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A History of the Gipsies by Walter Simson

For Grellmann adds After a short time


[This Gipsy fray at Hawick is known among the English Gipsies as "the Battle of the Bridge."--ED.]

In this battle, it was said that every Gipsy, except Alexander Kennedy, the brave chief, was severely wounded; and that the ground on which they fought was wet with blood. Jean Gordon, however, stole, unobserved, from her band, and, taking a circuitous road, came behind Kennedy, and struck him on the head with her cudgel. What astonished the inhabitants of Hawick the most of all, was the fierce and stubborn disposition of the Gipsy females. It was remarked that, when they were knocked down senseless to the ground, they rose again, with redoubled vigour and energy, to the combat. This unconquerable obstinacy and courage of their females is held in high estimation by the tribe. I once heard a Gipsy sing a song, which celebrated one of their battles; and, in it, the brave and determined manner in which the girls bore the blows of the cudgel over their heads was particularly applauded.

The battle at Hawick was not decisive to either party. The hostile bands, a short time afterwards, came in contact, in Ettrick Forest, at a place, on the water of Teema, called Deephope. They did not, however, engage here; but the females on both sides, at some distance from one another, with a stream between them, scolded and cursed, and, clapping their hands, urged the males again to fight. The men, however, more cautious, only

observed a sullen and gloomy silence at this meeting. Probably both parties, from experience, were unwilling to renew the fight, being aware of the consequences which would follow, should they again close in battle. The two clans then separated, each taking different roads, but both keeping possession of the disputed district. In the course of a few days, they again met in Eskdale moor, when a second desperate conflict ensued. The Taits were here completely routed, and driven from the district, in which they had attempted to travel by force.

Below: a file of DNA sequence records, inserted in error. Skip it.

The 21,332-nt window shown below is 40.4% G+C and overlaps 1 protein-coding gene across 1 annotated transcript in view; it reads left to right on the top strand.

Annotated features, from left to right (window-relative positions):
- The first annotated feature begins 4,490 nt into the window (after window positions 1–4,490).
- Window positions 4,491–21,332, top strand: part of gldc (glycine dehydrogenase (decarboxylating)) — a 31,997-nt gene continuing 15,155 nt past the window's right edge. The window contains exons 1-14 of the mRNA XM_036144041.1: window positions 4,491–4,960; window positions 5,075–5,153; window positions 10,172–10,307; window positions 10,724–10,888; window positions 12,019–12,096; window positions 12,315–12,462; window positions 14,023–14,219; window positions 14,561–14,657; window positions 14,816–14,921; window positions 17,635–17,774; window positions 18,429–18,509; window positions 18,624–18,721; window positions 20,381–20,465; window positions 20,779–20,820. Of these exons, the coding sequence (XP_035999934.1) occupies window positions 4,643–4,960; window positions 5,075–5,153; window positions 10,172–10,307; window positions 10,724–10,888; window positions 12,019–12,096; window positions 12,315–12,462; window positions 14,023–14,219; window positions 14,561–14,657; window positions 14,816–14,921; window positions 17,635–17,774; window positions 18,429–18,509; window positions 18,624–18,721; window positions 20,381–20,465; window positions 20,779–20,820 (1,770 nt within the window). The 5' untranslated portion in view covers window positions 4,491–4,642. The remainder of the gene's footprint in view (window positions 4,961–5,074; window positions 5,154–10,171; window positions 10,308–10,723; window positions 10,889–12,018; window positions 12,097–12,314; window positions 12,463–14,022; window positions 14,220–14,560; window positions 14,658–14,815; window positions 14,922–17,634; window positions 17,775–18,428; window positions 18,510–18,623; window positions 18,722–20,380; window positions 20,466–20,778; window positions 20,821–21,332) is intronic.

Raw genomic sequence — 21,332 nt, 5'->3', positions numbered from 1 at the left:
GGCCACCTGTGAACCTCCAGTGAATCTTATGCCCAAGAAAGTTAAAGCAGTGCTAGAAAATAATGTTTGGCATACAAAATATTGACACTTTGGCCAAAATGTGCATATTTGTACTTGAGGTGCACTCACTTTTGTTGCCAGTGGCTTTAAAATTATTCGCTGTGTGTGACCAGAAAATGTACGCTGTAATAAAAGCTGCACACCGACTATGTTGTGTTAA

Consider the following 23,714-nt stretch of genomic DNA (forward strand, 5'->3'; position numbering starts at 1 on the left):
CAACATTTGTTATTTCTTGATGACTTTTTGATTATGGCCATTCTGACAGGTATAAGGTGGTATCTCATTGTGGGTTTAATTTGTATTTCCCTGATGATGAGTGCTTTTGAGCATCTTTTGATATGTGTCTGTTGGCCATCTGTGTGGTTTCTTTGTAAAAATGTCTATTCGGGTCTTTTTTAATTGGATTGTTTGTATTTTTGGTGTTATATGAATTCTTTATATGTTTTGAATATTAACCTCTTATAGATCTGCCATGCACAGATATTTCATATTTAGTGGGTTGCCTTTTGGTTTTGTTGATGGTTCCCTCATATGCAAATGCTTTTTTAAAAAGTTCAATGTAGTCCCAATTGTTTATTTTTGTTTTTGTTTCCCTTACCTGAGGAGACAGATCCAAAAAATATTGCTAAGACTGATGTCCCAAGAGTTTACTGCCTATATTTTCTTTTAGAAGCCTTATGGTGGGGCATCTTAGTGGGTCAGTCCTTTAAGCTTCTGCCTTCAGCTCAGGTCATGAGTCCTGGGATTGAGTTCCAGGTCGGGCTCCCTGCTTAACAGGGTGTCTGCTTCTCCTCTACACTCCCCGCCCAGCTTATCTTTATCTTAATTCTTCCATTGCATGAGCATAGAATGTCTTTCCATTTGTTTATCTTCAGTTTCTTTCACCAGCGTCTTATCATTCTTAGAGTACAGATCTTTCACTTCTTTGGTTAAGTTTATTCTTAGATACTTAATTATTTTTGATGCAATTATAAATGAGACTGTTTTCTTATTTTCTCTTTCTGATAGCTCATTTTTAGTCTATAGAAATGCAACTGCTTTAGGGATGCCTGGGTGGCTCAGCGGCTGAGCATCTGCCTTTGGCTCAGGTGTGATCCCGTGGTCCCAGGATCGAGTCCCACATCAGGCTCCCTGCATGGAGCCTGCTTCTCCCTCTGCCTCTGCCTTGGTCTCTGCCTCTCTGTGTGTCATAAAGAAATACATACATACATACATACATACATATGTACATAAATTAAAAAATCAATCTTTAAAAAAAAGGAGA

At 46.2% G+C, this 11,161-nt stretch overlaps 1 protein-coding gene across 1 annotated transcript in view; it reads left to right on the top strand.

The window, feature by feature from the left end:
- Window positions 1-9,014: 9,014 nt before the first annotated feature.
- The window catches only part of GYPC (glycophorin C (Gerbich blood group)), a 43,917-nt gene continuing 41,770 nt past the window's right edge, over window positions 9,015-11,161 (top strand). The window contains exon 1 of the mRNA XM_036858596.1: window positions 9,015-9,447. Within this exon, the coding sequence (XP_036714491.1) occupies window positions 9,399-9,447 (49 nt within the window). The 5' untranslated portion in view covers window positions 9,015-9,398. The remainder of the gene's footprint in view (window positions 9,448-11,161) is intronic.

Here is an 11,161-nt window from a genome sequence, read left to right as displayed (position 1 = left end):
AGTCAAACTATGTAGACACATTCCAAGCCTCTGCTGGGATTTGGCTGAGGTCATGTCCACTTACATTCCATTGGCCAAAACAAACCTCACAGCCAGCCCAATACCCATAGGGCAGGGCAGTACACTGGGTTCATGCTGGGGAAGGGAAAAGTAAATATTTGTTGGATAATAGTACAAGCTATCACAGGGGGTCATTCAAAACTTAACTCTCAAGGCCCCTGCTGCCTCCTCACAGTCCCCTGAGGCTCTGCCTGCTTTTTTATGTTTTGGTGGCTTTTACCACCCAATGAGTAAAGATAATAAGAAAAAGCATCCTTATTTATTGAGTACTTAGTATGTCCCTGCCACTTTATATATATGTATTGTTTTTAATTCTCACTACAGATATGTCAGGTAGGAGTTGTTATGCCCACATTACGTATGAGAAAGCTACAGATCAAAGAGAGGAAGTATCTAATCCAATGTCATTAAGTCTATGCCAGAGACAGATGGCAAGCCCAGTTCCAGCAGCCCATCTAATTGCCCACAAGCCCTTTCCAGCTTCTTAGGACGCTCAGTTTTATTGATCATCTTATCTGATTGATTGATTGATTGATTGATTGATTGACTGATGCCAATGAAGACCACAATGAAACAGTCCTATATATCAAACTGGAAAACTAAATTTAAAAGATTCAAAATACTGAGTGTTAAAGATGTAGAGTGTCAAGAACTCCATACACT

The country-people were horrified at the sight of the wounded Tinklers, after these sanguinary engagements. Several of them, lame and exhausted, in consequence of the severity of their numerous wounds, were, by the assistance of their tribe, carried through the country on the backs of asses; so much were they cut up in their persons. Some of them, it was said, were slain outright, and never more heard of. Jean Ruthven, however, who was so dreadfully slashed, recovered from her wounds, to the surprise of all who had seen her mangled body, which was sewed in different parts by her clan. These battles were talked of for thirty miles around the country. I have heard old people speak of them, with fear and wonder at the fierce, unyielding disposition of the willful and vindictive Tinklers.[128]

[128] Grellmann, on the Hungarian Gipsies, says: "They are loquacious and quarrelsome in the highest degree. In the public markets, and before ale-houses, where they are surrounded by spectators, they bawl, spit at each other, catch up sticks and cudgels, vapour and brandish them over their heads, throw dust and dirt; now run from each other, then back again, with furious gestures and threats. The women scream, drag their husbands by force from the scene of action; these break from them again, and return to it. The children, too, howl piteously." But I am at a loss to understand the object of such an affray, as given by this author, on any other theory than that of collecting crowds, in the places mentioned, to enable them the more easily to pick pockets. For Grellmann adds: "After a short time, without any persons interfering, when they have cried and make a noise till they are tired, and without either party having received any personal injury, the affair terminates, and they separate with as much ostentation as if they had performed the most heroic feat."--ED.


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